The series is no longer just about concerts, but about bringing people together to discover foreign and oftentimes faraway cultures.
“Every concert, every event is unique,” Barry said. “And it’s always about people — the artists, the genius who wrote the music, the people who work to make it happen, the audiences, people who come not just quietly, but to meet people and representatives of countries and people they would not meet otherwise.”
Exposing audiences to different cultures is something Barry has pioneered, hosting concerts in the Iraqi Cultural Center for example and, during one busy two-year stretch, at the embassies and residences of Egypt, Bahrain, Morocco and Tunisia, all countries wrenchingly affected by the Arab Spring.
Barry, who is Jewish, has reached out and made connections with a variety of Middle Eastern countries. “We don’t deal in politics,” he stressed. “That’s what makes it work.”
This month alone, the Embassy Series will hold a concert in cooperation with the Israeli Embassy in honor of slain journalist Daniel Pearl, as well as pianist Raffi Besalyan in the Armenian Embassy. Next month is an Irving Berlin tribute at the Embassy of Luxembourg and the chamber group miXt at the Spanish ambassador’s residence. In October, the Embassy Series welcomed a traditional folk music ensemble to the Ukrainian Embassy along with concerts at the residences of the ambassadors of India (a first), Nepal and Romania.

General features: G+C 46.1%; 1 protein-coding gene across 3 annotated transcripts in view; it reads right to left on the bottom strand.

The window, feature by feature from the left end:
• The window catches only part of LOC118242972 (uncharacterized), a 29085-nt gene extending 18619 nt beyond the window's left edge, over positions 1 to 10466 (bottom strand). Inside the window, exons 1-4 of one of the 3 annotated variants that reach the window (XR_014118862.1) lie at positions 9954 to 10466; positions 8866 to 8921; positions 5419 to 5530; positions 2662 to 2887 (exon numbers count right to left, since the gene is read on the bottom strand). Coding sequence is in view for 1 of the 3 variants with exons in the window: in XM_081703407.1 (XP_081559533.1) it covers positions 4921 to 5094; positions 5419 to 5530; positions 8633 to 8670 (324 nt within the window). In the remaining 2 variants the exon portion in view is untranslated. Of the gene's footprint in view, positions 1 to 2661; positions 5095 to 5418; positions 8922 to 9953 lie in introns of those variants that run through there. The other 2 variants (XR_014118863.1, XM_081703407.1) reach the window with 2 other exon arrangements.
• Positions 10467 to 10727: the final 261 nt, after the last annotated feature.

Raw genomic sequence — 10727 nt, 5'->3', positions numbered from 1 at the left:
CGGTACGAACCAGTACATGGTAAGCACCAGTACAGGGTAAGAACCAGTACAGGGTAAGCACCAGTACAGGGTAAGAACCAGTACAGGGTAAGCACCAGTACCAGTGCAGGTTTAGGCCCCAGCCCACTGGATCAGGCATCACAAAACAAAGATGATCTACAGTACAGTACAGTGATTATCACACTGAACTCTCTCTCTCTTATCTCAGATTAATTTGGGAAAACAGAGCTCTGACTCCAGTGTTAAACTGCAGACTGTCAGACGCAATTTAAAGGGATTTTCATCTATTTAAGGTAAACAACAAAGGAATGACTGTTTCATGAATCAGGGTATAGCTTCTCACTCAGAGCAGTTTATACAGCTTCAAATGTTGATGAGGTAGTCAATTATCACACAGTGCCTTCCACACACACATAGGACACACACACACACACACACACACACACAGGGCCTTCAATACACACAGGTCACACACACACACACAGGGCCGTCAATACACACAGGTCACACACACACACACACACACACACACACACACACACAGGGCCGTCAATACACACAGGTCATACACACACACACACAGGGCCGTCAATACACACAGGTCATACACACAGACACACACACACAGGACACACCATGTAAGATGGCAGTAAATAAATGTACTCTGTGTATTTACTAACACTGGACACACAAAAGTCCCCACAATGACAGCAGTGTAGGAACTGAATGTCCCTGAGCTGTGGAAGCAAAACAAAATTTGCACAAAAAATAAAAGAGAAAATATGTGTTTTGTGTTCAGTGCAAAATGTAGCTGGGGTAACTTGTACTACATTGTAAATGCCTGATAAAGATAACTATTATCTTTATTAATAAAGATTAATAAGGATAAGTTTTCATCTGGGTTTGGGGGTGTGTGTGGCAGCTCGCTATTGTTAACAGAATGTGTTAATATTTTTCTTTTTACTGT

Barry said each of the concerts is special and original. “Sometimes, it’s like a love-in,” he said. “Nepal at the residence was like that.”
I can recall numerous special moments over the years. Earlier this spring, for example, nearly 200 high school students, all members of the Homestead Spartan Alliance Marching Band from Fort Wayne, Ind., showed up at the Austrian Embassy to listen to Barry sing, pianist Edvinas Minkstimas play Mozart, and violinist Solomia Gorokhivska and flutist Andrei Pidkivka perform music from Eastern Europe. The students, talented musicians in their own right who routinely win their state’s marching band titles, treated the occasion as if it were a rock concert.
I remember a special Holocaust concert at the Lithuanian Embassy, were a deep hush reigned during the performances of “Songs from the Vilna Ghetto.” There were also homegrown young jazz musicians from Michigan with Iraqi backgrounds who played both traditional and modern music on ancient instruments. I remember the Syrian ambassador presiding over a concert by a young Syrian artist, a star in Europe, impressing the audience, which now probably wonders what happened to both men since the start of that country’s civil war.